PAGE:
Does that title make any sense to you?
If not, can you bear with me? I’ll make it worth your while, I promise!
I’ve been looking at a bit of code that threw an error for the first time in nearly a year. This ‘bit’ of code is present on four different environments, and is run under some particularly strenuous and varied conditions.
Here is the gist of the code:
SELECT @var = ISNULL((SELECT col1 FROM SomeTable WHERE col2='SomeValue'), 0)
Those gurus (and some lesser mortals) among us will spot the potential problem immediately. For those, this sort of issue sticks out like sore thumb. But, for the rest of us it isn’t so inherently obvious.
Let me demonstrate. Imagine our ‘SomeTable’ has the following data:
We are assuming that statement we are passing to our ISNULL function will only ever return one result. However, in the above example it does not. You can try it yourself; simply paste the SQL below into your query window:
create table #temp (col1 int, col2 varchar(10)); insert into #temp values (1,'SomeValue'); insert into #temp values (2,'SomeValue'); select isnull((select col1 from #temp where col2 = 'SomeValue'),0) drop table #temp
You should get the following message:
Msg 512, Level 16, State 1, Line 4 Subquery returned more than 1 value. This is not permitted when the subquery follows =, !=, <, <= , >, >= or when the subquery is used as an expression.
Understanding the data is key to resolving this. You have assumed there will only be one value, so what are you prepared to accept? Possible solutions include:
select isnull((select max(col1) from #temp where col2 = 'SomeValue'),0) select isnull((select min(col1) from #temp where col2 = 'SomeValue'),0) select isnull((select top 1 col1 from #temp where col2 = 'SomeValue'),0) select isnull((select distinct col1 from #temp where col2 = 'SomeValue'),0)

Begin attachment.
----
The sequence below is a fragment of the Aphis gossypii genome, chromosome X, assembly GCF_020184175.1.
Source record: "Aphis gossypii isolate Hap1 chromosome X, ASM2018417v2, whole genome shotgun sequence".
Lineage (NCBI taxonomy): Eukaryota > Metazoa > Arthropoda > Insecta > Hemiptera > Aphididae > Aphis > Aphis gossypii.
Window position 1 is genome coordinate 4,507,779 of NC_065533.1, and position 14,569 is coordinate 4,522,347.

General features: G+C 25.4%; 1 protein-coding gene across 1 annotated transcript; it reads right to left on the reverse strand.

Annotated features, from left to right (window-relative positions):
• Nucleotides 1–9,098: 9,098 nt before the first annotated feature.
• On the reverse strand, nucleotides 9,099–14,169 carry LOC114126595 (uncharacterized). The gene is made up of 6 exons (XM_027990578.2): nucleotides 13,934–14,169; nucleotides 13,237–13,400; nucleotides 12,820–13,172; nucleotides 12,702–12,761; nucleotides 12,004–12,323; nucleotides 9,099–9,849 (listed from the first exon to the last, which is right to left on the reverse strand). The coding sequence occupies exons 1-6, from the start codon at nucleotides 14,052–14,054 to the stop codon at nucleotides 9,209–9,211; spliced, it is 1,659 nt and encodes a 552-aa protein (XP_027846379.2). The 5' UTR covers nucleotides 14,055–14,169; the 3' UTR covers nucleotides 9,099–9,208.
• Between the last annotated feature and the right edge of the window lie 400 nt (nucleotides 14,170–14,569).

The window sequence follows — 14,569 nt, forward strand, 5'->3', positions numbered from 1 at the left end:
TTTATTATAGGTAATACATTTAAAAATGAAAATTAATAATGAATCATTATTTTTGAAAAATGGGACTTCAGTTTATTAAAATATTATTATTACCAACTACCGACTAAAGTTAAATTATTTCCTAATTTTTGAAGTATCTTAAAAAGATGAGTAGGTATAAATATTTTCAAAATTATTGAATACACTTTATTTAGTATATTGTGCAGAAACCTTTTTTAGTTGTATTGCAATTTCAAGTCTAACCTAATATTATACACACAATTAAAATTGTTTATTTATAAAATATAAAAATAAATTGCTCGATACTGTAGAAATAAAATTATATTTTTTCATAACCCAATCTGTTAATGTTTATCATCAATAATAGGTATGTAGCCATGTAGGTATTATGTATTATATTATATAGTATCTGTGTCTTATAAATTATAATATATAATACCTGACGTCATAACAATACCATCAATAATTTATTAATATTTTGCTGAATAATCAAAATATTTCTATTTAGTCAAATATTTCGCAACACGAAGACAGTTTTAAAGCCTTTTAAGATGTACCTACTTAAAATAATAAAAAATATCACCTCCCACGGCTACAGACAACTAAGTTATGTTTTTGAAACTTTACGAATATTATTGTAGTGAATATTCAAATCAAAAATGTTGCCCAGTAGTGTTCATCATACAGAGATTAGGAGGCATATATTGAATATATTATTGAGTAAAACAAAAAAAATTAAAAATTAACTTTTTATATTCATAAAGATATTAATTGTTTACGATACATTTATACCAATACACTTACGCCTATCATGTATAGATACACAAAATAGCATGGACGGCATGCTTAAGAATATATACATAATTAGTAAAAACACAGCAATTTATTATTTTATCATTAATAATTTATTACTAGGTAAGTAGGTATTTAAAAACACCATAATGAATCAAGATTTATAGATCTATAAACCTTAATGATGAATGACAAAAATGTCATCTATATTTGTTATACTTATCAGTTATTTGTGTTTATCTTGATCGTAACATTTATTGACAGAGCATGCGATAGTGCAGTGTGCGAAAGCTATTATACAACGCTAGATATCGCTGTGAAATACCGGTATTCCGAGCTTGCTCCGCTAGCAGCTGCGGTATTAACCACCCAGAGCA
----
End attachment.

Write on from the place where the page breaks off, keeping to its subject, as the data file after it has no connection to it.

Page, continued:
The first three solve the problem for you in all cases. In the fourth example, the use of the distinct clause will only work if your result set is identical. In fact, it will still break for our example.
But, by putting one of these fixes in place, we are maybe missing the whole point. Although defensive programming can help trap this sort of error, we are overlooking the fact that we have maybe stumbled upon some sort of data integrity error. I.e. do we have two records where we really shouldn’t?
Then the fix is something more fundamental, for example, are we missing a unique constraint somewhere? Here is our table definition with the constraint:
create table #temp (col1 int, col2 varchar(10), constraint UK_COL2 unique (COL2));
Running our original code block with this in place shows up the error when we try to insert a duplicate value in Col2:
Msg 2627, Level 14, State 1, Line 3 Violation of UNIQUE KEY constraint 'UK_COL2'. Cannot insert duplicate key in object 'dbo.#temp'.
Sure, we still get the error, however, we get it earlier in our process, which is generally better. The is because we may not query these data for some time after it has been inserted, so it may be some time before the original error presented itself. In addition to this, the chances are that if you’ve coded a unique constraint then you’ll be more inclined to test for it.
So, a few things to think about. Principally, what do you want your subquery to return, and is your data correct?